Barack Obama’s re-election for another term in the White House opens a new chapter in the already historic tale of the first black president of a nation scarred at birth by a deep racial fault line.
But for Obama partisans his re-election was essential. Only with a full eight years at the helm of the US presidency will he be remembered for the change he wrought and not just for the change he represented.
Though it was key to the euphoria that greeted his first election in 2008, Obama’s race has rarely been a dominant political theme since.
Quickly, the same political dynamics faced by many of his predecessors: divided, vicious, partisan politics threatened to swamp the 44th US president.
All presidents crave the validation of a second term but for Obama that desire may have been even more keen, as his Republican foe Mitt Romney had vowed to quickly reverse much of his legacy.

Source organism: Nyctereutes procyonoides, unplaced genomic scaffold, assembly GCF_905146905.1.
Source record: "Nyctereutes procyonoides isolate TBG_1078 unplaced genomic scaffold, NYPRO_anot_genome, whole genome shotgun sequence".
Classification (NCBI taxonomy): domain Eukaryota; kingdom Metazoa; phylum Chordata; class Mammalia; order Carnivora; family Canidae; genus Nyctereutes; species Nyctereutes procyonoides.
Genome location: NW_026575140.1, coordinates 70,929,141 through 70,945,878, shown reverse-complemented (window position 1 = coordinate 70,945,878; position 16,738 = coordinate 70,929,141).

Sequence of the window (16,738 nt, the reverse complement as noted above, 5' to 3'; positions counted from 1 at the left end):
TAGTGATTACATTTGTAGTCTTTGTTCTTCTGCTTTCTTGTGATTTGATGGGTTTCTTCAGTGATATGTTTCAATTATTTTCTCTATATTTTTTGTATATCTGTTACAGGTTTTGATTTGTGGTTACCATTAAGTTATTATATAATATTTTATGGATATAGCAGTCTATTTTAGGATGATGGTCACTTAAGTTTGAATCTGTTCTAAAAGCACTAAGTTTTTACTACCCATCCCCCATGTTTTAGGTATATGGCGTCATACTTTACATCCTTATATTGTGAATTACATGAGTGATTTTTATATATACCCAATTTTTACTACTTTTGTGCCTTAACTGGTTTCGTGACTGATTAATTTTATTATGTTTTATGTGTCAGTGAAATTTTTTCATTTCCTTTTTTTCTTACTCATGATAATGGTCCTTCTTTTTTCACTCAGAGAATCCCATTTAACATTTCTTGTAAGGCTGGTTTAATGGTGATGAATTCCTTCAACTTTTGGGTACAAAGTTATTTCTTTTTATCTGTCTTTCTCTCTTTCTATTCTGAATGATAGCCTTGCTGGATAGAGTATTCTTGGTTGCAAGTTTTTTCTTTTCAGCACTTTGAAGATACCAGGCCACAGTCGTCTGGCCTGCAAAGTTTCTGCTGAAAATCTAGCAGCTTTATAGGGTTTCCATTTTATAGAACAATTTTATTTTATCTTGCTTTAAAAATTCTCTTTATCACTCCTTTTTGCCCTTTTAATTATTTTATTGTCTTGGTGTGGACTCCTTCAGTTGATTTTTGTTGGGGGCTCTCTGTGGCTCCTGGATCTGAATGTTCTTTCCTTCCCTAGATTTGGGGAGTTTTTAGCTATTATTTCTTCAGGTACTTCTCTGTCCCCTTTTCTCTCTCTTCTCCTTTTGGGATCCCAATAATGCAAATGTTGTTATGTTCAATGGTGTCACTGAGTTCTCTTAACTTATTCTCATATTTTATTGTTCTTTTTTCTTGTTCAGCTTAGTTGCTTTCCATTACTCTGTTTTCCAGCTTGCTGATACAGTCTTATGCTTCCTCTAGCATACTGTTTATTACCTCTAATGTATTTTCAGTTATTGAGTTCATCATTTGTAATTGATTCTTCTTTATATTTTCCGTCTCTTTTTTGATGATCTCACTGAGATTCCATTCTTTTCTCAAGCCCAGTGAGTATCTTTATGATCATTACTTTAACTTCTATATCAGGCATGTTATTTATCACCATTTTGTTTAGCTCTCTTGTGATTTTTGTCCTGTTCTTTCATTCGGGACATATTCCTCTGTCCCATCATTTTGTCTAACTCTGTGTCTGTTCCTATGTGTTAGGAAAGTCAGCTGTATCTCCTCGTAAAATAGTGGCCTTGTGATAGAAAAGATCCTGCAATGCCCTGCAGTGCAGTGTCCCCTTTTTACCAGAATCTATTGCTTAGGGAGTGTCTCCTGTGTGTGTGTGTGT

Obama’s whole political project, the idea that America is not as divided as it seems, that a grass roots movement can change a nation from the bottom up, and that hope has tangible political power, was on the line.
“Our destiny is not written for us; it’s written by us,” Obama told a crowd at a recent New Hampshire rally, seeking to revive the sense of possibility that powered his first election win, but has since dissolved.